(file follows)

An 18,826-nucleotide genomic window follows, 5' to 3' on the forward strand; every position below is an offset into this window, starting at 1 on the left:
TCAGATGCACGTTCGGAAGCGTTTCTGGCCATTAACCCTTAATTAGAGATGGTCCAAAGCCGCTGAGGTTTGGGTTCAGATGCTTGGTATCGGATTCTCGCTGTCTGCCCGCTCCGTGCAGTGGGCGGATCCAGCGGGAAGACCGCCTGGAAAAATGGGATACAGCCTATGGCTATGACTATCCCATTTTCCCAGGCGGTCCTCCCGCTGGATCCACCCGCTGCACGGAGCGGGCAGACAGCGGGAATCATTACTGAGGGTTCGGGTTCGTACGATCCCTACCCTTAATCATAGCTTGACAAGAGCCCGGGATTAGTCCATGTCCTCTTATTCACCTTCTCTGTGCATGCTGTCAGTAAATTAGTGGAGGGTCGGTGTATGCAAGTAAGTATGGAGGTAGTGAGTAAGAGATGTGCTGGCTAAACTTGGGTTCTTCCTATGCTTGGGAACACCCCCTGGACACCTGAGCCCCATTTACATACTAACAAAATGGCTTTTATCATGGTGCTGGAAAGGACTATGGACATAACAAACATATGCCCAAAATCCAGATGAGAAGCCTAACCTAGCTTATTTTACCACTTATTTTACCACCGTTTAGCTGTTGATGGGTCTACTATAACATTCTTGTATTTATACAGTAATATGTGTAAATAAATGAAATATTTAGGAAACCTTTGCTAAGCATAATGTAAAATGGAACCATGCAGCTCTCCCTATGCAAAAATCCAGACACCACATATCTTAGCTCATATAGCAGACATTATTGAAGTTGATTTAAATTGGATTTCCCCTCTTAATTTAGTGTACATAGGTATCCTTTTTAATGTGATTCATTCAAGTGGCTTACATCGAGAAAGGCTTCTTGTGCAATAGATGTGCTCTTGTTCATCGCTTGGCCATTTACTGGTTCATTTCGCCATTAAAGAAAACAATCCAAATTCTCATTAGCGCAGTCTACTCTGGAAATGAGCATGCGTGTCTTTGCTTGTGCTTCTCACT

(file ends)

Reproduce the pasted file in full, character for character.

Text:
An 18,826-nucleotide genomic window follows, 5' to 3' on the forward strand; every position below is an offset into this window, starting at 1 on the left:
TCAGATGCACGTTCGGAAGCGTTTCTGGCCATTAACCCTTAATTAGAGATGGTCCAAAGCCGCTGAGGTTTGGGTTCAGATGCTTGGTATCGGATTCTCGCTGTCTGCCCGCTCCGTGCAGTGGGCGGATCCAGCGGGAAGACCGCCTGGAAAAATGGGATACAGCCTATGGCTATGACTATCCCATTTTCCCAGGCGGTCCTCCCGCTGGATCCACCCGCTGCACGGAGCGGGCAGACAGCGGGAATCATTACTGAGGGTTCGGGTTCGTACGATCCCTACCCTTAATCATAGCTTGACAAGAGCCCGGGATTAGTCCATGTCCTCTTATTCACCTTCTCTGTGCATGCTGTCAGTAAATTAGTGGAGGGTCGGTGTATGCAAGTAAGTATGGAGGTAGTGAGTAAGAGATGTGCTGGCTAAACTTGGGTTCTTCCTATGCTTGGGAACACCCCCTGGACACCTGAGCCCCATTTACATACTAACAAAATGGCTTTTATCATGGTGCTGGAAAGGACTATGGACATAACAAACATATGCCCAAAATCCAGATGAGAAGCCTAACCTAGCTTATTTTACCACTTATTTTACCACCGTTTAGCTGTTGATGGGTCTACTATAACATTCTTGTATTTATACAGTAATATGTGTAAATAAATGAAATATTTAGGAAACCTTTGCTAAGCATAATGTAAAATGGAACCATGCAGCTCTCCCTATGCAAAAATCCAGACACCACATATCTTAGCTCATATAGCAGACATTATTGAAGTTGATTTAAATTGGATTTCCCCTCTTAATTTAGTGTACATAGGTATCCTTTTTAATGTGATTCATTCAAGTGGCTTACATCGAGAAAGGCTTCTTGTGCAATAGATGTGCTCTTGTTCATCGCTTGGCCATTTACTGGTTCATTTCGCCATTAAAGAAAACAATCCAAATTCTCATTAGCGCAGTCTACTCTGGAAATGAGCATGCGTGTCTTTGCTTGTGCTTCTCACT